Credit & Debt

CREDIT CENTER: Check Your Credit

When to Care About Your Credit

Shopping for a home or school loan? Been denied credit? Just curious about how the financial world judges you? All are great reasons to check up on your credit.

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By Dayana Yochim

How often should you check up on your credit? You'll read "once a year" in a lot of places. Certainly, more often than that is overkill for most people.

Still, the best answer for any individual will depend on a number of personal and financial variables. What are your future borrowing needs? How much capital do you have at risk? What's your current credit exposure? How much can you tolerate the unknown?

See if you identify with any of the following situations, then use it to base your credit-checking behavior.

I have not recently been denied credit and I have no near-term plans to borrow or open a credit card account.

Well, aren't you a goody-two-shoes? (We only jest because we're jealous.) Seriously, though, what you don't know can hurt you. It can take a while to clean up mistakes or establish credit if you need to. So if home-buying plans are on the horizon (even within a few years), you can't check your file too early. Successful home purchases rely heavily on timing. Better to check your credit file ahead of time, rather than wait for the verdict from the creditor.

Also, look ahead towards other possible loans (a car, perhaps?) and credit card needs. Major life changes, like divorce, can also be triggers for checking your credit history.

Perhaps the best reason for checking your credit files periodically is the potential for identity theft, an increasingly common problem.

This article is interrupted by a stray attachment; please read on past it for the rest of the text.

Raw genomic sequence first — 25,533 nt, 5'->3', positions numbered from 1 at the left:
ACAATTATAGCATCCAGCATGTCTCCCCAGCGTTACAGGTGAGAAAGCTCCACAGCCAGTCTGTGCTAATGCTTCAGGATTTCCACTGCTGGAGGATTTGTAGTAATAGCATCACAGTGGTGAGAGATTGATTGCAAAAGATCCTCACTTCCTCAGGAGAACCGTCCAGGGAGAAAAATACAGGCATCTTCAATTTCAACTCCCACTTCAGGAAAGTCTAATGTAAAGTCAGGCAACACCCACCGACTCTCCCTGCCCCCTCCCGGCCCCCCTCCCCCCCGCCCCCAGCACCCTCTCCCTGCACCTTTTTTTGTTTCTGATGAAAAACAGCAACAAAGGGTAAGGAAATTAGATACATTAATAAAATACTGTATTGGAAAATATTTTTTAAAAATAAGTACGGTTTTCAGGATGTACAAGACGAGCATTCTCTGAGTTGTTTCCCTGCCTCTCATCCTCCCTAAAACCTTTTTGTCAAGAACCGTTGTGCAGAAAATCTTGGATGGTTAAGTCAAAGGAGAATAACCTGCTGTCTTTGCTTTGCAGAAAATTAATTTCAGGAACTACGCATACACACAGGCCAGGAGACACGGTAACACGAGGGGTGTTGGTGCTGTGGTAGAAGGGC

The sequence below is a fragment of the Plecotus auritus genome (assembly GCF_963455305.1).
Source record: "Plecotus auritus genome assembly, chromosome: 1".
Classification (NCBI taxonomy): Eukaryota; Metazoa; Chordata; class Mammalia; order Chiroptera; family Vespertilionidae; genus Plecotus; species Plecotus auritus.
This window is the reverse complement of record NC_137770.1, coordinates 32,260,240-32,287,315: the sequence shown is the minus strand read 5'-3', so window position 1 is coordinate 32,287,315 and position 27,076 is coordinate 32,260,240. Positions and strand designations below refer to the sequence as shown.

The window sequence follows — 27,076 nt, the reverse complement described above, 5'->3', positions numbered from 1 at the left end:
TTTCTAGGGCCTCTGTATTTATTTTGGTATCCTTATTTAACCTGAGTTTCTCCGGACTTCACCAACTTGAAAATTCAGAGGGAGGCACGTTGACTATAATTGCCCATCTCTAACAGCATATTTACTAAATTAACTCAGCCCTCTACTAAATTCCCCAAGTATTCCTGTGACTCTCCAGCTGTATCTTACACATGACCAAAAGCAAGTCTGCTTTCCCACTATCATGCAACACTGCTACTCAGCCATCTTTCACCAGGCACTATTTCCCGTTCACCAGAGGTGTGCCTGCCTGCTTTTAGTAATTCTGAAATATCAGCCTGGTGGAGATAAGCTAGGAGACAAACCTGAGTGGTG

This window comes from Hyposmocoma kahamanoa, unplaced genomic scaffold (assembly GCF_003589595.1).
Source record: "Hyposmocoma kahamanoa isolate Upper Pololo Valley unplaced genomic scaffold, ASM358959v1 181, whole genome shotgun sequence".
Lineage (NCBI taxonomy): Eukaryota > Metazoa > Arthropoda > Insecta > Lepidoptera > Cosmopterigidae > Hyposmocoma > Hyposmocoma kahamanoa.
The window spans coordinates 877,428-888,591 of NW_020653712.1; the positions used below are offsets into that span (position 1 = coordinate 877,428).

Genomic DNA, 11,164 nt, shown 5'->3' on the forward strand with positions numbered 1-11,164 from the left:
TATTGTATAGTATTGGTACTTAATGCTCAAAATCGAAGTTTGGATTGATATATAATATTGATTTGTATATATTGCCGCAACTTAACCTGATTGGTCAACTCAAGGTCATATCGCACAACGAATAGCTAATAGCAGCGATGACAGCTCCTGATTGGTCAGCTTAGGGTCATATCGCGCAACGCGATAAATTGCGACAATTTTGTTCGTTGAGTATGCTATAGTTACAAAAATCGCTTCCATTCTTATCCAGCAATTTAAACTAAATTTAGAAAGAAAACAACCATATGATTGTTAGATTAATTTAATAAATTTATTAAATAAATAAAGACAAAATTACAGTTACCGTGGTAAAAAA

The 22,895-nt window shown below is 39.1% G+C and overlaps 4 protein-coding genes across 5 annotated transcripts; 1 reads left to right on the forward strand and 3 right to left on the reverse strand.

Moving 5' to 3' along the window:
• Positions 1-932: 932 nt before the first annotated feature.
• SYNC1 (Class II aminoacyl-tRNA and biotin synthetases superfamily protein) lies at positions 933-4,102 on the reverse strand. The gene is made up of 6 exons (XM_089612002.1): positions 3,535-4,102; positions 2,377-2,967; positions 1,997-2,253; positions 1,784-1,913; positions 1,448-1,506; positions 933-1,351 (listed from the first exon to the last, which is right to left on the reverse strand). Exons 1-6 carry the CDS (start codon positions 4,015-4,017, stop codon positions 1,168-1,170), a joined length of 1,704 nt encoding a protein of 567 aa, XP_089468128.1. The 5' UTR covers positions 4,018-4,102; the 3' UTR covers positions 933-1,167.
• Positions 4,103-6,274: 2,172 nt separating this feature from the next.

Lastly, if you do truly lead a dull credit existence, the only reason to check it may be to appease your vanity. This is one of the few times in life you can see yourself (at least your financial self) exactly as others see you. (Well, Larry the Lender, anyways.) Heck, if you have a stellar report, print it out and brag about it at cocktail parties.

I have been denied credit.

If you have been denied credit, first, ignore the late-night TV spokesman offering to give you credit no matter what. (You'd think he'd be able to afford a better suit given his loan practices.)

Ask the lender who turned you down whether a credit report was used in making the decision. If one was, you get a free copy of your report. There may be a simple error and a simple correction.

For more on how to fix credit problems, including the ones that aren't there accidentally, see our article "How to Fix the Boo-Boos."

My credit file is free of errors and I still can't get credit.

First of all, seriously consider the possibility that the creditor has made a prudent decision. We preach about the burdens of debt elsewhere on the site and you probably wouldn't be reading this if you didn't have a compelling reason to borrow more. So we won't go into it here.

But ask yourself, honestly, how compelling your credit needs are and how much you are willing to pay to meet them... because you can usually get a loan or credit one way or another, if you really need it or want it badly enough. But such loans usually come with high fees and interest rates, a cruel irony given that many such borrowers are strapped with high debt payment loads already.

If you decide that you can wait, there are many groups that offer support in dealing with debt. Our own Foolish Credit Cards Discussion Board provides top-notch community support for folks struggling with the temptation of credit cards. Also, try to find a financial institution with whom you can develop a personal relationship. Small-town credit unions are often ideal candidates. Give them all your financial business and work hard to keep the slate clean.

Above all, steer way clear of any entity that advertises an ability to provide debt relief without pain. Almost without exception, it is not possible to back up such a claim. The sad truth is that people in dire financial straits to begin with are among the most common victims of scam artists.

The checkout clerk at the Piggly Wiggly is giving me weird looks and all the tellers at the bank titter when I walk by.

You may be a victim of credit fraud. (Or you may just be wearing a really ugly hat.) If you fear that you have become a victim of identity theft, the first place to turn is the credit bureaus. Your credit report will reveal any suspect activity that you might not know about. You can even request that the reporting agencies refuse new inquiries or alert you to any that are done, though these services cost extra. There are measures you can take (for free) to protect your identity.

Next up: Anatomy of a Credit Report